The Mysterious Case of Oliver Perez

Oliver Perez is an enigma.

While many pitchers have displayed inconsistency, Perez’s highs and lows are remarkable, not just from game to game, but season to season.

There are endless theories for Perez’s problems, ranging from the mechanical to the psychological, and many prescriptions to solve them.

He showed encouraging signs Sunday against the Yankees, striking out eight and walking none over seven innings, but he’s been so inconsistent that it’s hard to know if it was meaningful progress or just another blip. The one thread running through Perez’s numbers appears to be a simple one—if he throws even a decent amount of strikes, he will be successful.

Perez has been mystifying for nearly five seasons now. In 2004, then with the Pirates, he posted an ERA+ of 145—the 142nd-best mark of any starting pitcher since 1980. But he did so at age 22—only three pitchers beat that mark at a younger age: Mark Prior, whose brilliant career has been derailed by injuries, Dwight Gooden, who lost his career to arm injuries and personal problems, and Bret Saberhagen, who went on to post a better-than-average ERA+ in 11 of his next 12 seasons. Even Prior and Gooden together posted another 11 such seasons.

But Perez followed his 2004 with a 5.85 ERA in 2005, good for an ERA+ of just 72. In 2006, he got even worse, putting up a 6.55 ERA for an ERA+ of 67. A pitcher who had electrified at age 22 got dealt to the Mets by age 24—and as a throw-in. It didn’t help that the Pirates tried to remake Perez’s motion completely—though they lacked any success in doing so with pitchers, they tried it with their finest prospect. The results were predictable.

Working with Rick Peterson, then the Mets’ pitching coach, Perez put up a terrific season in 2007, though his occasional hiccups were so extreme that it masked much of his success. Perez put up an ERA+ of 120, finishing in the National League’s top-10 in wins, strikeouts, strikeouts per nine innings, and hits allowed. The Mets had reason to expect Perez would help to anchor the 2008 staff, although tellingly, they refrained from locking him up with a long-term contract, preferring to see him repeat his success, and risking losing the Scott Boras client to free agency after the season.

Coming into Sunday, their gamble had proven to be justified, with Perez posting a 5.65 ERA, walking 52 in 83 1/3 innings, and seeming to have lost some of the movement on his three pitches.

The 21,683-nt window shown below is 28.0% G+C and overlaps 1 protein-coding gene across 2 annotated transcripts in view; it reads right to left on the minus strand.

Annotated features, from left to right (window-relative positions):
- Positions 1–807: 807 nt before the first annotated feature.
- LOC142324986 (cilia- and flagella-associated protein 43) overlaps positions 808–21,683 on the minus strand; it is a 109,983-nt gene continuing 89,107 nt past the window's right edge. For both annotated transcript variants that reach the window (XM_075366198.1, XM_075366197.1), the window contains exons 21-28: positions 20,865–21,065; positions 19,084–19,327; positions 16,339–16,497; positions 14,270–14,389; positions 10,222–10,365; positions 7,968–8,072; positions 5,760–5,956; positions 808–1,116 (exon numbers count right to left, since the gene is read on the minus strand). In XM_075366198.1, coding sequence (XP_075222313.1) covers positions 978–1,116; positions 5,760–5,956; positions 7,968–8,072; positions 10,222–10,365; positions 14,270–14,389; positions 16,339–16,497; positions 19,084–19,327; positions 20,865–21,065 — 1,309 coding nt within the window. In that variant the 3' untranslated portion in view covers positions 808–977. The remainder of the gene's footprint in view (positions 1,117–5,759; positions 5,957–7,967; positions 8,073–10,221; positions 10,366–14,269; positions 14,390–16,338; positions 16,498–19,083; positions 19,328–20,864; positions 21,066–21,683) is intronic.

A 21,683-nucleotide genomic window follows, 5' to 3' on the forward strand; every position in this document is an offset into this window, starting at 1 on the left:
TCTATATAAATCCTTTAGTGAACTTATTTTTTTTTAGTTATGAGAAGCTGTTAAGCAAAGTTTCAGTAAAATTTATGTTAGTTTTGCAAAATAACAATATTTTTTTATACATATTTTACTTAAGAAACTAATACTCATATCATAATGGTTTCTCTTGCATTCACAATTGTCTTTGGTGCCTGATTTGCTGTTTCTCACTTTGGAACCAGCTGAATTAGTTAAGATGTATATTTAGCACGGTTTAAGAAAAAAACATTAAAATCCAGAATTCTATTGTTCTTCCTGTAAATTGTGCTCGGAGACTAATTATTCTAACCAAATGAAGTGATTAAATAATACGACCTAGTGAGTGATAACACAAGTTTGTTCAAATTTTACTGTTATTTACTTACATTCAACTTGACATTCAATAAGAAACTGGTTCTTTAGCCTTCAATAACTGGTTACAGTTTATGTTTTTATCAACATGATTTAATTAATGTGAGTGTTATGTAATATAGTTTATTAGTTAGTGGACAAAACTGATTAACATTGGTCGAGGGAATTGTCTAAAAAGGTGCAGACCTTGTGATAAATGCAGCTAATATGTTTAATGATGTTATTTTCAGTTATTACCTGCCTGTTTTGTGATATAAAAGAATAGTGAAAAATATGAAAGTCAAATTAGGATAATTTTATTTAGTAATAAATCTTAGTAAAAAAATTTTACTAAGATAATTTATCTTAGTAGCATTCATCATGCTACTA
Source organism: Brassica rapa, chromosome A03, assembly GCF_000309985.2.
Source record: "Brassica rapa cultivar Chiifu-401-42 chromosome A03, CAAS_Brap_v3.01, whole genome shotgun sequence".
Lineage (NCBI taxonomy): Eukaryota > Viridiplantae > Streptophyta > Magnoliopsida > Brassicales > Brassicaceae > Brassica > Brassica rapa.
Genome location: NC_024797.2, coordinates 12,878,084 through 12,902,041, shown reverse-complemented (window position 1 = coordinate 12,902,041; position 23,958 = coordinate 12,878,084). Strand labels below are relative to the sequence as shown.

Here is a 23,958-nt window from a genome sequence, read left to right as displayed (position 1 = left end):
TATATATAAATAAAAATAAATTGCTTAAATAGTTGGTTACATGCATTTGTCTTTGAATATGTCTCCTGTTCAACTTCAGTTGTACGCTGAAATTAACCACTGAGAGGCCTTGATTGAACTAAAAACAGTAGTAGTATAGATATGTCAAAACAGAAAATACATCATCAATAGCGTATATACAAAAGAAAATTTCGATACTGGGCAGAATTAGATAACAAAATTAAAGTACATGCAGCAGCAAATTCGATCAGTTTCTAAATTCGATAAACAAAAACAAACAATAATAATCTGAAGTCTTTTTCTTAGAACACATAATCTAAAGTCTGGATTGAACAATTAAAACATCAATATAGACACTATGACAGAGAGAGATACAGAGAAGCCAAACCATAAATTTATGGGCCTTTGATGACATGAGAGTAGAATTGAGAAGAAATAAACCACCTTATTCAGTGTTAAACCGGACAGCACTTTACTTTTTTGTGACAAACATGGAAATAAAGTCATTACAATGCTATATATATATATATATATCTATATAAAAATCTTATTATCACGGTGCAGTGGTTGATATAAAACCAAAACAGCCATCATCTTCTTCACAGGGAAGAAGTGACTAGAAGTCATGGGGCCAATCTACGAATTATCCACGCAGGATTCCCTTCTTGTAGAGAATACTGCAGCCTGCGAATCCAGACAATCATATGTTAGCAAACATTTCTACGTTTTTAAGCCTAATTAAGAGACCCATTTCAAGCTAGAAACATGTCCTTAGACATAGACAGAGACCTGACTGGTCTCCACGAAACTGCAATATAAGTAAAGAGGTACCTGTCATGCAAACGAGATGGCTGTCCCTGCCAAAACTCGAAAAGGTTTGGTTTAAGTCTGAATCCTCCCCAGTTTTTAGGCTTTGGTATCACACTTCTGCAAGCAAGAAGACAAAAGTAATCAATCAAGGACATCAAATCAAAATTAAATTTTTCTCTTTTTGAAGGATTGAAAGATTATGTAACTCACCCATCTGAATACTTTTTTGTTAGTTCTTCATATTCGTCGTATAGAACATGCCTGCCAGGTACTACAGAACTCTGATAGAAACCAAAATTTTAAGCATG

So how to reconcile the oft-cited bad Perez and the occasional really good Perez (which Perez insisted Sunday is “the real Perez”)? And what will it take for Perez to help the Mets in the second half of 2008?

For one thing – an obvious one — he needs to cut down on the walks. The interesting part of Perez’s talent is that he doesn’t need to display pinpoint control to succeed—in both of his successful seasons, he ranked in the National League’s top 10 in walks, averaging 3.7 walks per nine innings in 2004 and just over four walks per nine in 2007. But in 2005, 2006 and 2008 thus far, Perez averaged 6.1, 5.4, and 5.1 walks per nine innings. So while his necessary control is better than he’s had in 2008, it is still well shy of what most pitchers need.

His overall percentage of strikes also needs to improve, though over his past seven starts, that has already occurred. With Sunday’s stellar performance, which included 72 strikes in 106 pitches, Perez inched up to just under 60 percent of his season’s pitches for strikes. In his best season of 2004, that number stood at 64 percent, while hovering around 62 percent in 2005-2007. But in 2008, Perez posted a 64.2 percent strike rate in his last five starts.

Why is that important? Well, Perez’s control was so wild that he was actually inducing fewer fly balls, which, along with strikeouts, are key to his success. His career fly ball rate is at 52.4 percent of balls in play. In 2008 that number has dropped to 44.4 percent. But in his last five starts, Perez is at a 51.1 percent fly ball rate.

Not coincidentally, Perez’s ERA is at 3.59 over these last five starts.

Perez just needs to throw a minimal amount of strikes to be successful. And increasingly, as his career has gone on, he’s been able to do considerably better: Perez has had 10 zero-walk starts in his career, and seven of them have come since the start of the 2007 season, with one each on 2004, 2005 and 2006.

As long as he finds ways to add spectacular meltdowns to the mix, his team – and his team’s fans – won’t fully trust him. But if he can merely be decent, control-wise, he can be a huge help to the Mets in 2008.

The Mysterious Case of Oliver Perez